Young & Angry Voters Warn Politicians Over Crypto Crackdown
The furor came to a head over the weekend, after a perfect storm of tumbling crypto prices and a strongly worded warning about crypto from the head of the regulatory Financial Services Commission.
The Commission’s chief, Eun Sung-soo, essentially echoed the rhetoric espoused by the government and the central Bank of Korea in recent weeks, claiming that crypto has no “intrinsic” value and is fundamentally unregulated.
He also warned that the vast majority of crypto exchanges in the country were liable to close in September after new regulations came into force. The regulations require exchanges to abide by anti-money laundering protocols, obtain data security certification and strike banking contracts with domestic partners. So far, only four exchanges have met these and other criteria.
But it appears Eun’s warning hit a particular nerve with twenty- and thirtysomethings, and the comments appear to have been badly timed to say the least. In the wake of his comments, which had already drawn ire from online commentators and crypto communities, crypto prices took a tumble, exacerbating the situation.
The presidential website has been flooded with petitions calling for Eun’s resignation. The most popular of these has over 130,000 signatories at the time of writing (April 26, 11 UTC).
Another petition to the president requesting that the government fire Eun has gathered almost 80,000 signatures. Its author also demanded that Seoul create a framework of regulations that would make South Korea a “crypto industry powerhouse.”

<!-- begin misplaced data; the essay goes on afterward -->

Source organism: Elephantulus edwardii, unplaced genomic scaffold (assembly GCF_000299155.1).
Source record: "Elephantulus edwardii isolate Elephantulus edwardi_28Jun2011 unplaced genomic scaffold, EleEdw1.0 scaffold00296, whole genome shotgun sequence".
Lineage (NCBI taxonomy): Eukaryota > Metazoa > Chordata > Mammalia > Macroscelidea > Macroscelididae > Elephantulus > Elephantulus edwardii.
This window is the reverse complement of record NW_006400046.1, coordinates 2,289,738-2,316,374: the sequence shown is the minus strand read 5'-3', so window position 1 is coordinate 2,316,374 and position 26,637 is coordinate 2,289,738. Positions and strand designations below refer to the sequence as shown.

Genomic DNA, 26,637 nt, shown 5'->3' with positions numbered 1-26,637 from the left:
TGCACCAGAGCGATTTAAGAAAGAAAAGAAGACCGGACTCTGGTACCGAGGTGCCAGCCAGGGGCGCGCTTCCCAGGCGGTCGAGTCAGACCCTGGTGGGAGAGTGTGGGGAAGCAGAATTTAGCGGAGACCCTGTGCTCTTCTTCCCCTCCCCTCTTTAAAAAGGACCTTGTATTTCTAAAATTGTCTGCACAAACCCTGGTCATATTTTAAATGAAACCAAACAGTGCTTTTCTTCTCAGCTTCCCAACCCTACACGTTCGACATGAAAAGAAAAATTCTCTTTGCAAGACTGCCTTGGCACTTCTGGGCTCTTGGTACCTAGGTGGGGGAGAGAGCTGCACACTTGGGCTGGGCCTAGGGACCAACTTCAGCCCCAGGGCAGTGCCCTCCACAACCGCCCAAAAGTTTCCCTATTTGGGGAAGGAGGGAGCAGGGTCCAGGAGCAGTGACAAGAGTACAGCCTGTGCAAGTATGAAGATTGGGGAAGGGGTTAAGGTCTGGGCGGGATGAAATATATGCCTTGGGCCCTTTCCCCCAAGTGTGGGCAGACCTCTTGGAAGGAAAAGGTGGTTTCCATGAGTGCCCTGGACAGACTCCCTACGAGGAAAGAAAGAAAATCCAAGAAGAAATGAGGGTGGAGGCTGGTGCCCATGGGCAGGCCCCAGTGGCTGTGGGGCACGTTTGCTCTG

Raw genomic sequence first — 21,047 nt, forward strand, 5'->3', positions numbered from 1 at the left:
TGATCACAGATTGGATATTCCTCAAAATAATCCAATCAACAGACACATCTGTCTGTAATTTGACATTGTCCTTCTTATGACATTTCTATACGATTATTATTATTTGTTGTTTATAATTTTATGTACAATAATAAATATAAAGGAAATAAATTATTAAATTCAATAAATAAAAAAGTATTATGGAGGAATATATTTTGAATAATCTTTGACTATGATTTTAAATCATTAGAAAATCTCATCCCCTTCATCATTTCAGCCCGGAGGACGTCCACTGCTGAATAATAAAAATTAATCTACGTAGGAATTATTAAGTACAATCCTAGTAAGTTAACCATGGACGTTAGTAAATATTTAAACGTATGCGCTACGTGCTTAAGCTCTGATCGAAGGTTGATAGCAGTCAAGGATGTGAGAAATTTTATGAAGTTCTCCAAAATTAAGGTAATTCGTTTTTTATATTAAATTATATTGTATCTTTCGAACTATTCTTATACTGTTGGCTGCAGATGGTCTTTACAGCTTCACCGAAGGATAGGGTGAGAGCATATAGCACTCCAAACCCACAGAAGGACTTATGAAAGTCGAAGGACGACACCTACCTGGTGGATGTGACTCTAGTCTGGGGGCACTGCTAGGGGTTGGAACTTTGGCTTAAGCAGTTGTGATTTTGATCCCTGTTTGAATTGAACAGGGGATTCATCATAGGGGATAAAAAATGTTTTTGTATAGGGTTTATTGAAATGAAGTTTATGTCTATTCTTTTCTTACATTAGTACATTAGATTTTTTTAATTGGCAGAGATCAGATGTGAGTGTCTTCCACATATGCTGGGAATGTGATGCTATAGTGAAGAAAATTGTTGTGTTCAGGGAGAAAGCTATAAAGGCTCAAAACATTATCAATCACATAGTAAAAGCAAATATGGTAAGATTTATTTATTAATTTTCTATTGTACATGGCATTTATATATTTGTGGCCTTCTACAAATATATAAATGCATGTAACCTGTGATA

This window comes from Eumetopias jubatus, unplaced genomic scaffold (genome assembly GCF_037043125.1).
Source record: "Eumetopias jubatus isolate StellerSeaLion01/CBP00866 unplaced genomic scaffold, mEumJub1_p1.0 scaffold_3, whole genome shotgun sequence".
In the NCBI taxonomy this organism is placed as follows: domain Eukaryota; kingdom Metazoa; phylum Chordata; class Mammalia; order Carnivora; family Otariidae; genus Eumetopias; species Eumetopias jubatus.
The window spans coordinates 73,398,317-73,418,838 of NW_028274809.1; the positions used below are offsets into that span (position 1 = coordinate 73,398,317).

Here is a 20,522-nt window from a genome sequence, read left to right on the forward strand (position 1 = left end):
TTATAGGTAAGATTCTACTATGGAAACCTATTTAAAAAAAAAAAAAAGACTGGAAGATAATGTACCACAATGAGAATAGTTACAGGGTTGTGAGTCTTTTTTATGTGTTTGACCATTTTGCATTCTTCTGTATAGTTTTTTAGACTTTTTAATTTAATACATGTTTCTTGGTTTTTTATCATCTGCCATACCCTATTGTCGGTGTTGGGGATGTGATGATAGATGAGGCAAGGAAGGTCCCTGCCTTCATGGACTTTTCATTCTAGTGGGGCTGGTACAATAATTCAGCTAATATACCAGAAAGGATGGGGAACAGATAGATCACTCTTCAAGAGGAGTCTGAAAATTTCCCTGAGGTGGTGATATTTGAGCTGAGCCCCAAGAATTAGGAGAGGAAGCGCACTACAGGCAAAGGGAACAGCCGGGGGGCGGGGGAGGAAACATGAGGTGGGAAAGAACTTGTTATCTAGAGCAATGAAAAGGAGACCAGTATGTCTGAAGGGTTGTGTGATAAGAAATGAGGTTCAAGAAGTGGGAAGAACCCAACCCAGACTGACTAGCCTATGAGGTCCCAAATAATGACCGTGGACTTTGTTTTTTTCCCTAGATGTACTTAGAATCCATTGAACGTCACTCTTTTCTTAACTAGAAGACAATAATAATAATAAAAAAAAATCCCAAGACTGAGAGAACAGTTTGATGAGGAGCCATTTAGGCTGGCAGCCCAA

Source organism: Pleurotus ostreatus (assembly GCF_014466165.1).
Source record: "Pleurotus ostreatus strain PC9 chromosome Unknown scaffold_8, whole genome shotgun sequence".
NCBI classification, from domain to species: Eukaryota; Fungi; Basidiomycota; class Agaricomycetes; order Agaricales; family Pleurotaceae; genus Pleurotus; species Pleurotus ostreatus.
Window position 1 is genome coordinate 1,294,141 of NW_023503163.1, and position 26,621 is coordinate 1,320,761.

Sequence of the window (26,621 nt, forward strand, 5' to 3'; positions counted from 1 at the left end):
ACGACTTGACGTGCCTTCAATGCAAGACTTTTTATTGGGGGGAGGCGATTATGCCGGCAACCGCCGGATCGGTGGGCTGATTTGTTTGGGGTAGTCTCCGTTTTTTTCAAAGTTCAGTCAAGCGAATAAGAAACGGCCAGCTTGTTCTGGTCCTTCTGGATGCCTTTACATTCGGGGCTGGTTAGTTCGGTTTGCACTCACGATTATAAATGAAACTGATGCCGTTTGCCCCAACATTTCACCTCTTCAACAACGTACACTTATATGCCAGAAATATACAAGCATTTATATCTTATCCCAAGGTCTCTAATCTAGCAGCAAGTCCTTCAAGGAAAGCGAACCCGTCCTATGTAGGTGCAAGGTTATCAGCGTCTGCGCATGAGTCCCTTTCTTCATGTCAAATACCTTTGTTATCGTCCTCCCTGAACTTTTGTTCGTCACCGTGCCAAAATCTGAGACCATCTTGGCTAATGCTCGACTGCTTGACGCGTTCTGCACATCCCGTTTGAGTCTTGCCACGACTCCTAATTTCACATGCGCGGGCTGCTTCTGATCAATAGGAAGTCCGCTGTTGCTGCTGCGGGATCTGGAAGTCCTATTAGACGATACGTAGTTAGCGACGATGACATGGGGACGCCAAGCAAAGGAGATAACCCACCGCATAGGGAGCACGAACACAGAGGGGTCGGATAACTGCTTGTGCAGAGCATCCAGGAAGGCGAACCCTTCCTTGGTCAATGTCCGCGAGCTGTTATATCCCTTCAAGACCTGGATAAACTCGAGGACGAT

Another yet, with almost 20,000 signatories, urged Seoul that it intended to tax crypto – which it does from 2022 – it should recognize the industry as a legitimate and above-board sector.
Irked by what he considered to be a condescending tone, one forum poster said they had been angered by the fact that Eun had also said of crypto:
“If younger people go down the wrong path, it is their elders’ duty to correct them and tell them where they have gone wrong.”
The government is wary of the backlash, recalling the depression among crypto investors sparked in the country in the last bear market (early 2018). A spate of suicides and alienation followed a crackdown that resulted in a total ban on initial coin offerings (ICOs) and other measures, with many directly blaming the government.
More pressing is the fact that presidential elections are looming in March next year. The ruling Democratic Party was dealt a massive blow in its reelection hopes last month when it lost the key Seoul mayoral election to the rival, conservative People’s Power Party.
At elections in recent years, support for the Democratic Party has been high among those aged 20-40, and the party appears keen to claw back support as the clock ticks down to March 2022. But it is among this group that crypto investment appears to be the highest, with many pinning their hopes on the future of tokens.
Per the news agency Yonhap, Democratic Party officials stated that they were now “trying to look at the issue” by striking up channels of “communication with young people who invest in crypto.” The party also added that it might be better to leave regulation “to the markets.”
However, the People’s Power Party appears to have gladly taken the opportunity for some political point-scoring, announcing, per a separate Yonhap report, that it had set up its own “task force” to investigate the issue.
The opposition party was quoted as stating that it wanted to address the situation and claimed that “young people feel betrayed” by the government’s actions.
People’s Power lawmakers said that young people were right to feel a sense of “resentment” over the issue, claiming that Seoul should have consulted with “experts” before making its crypto policy choices.
The party’s floor leader, Joo Ho-young, was quoted as stating:
“The government and the ruling party are at a loss over the issue of cryptocurrencies.”
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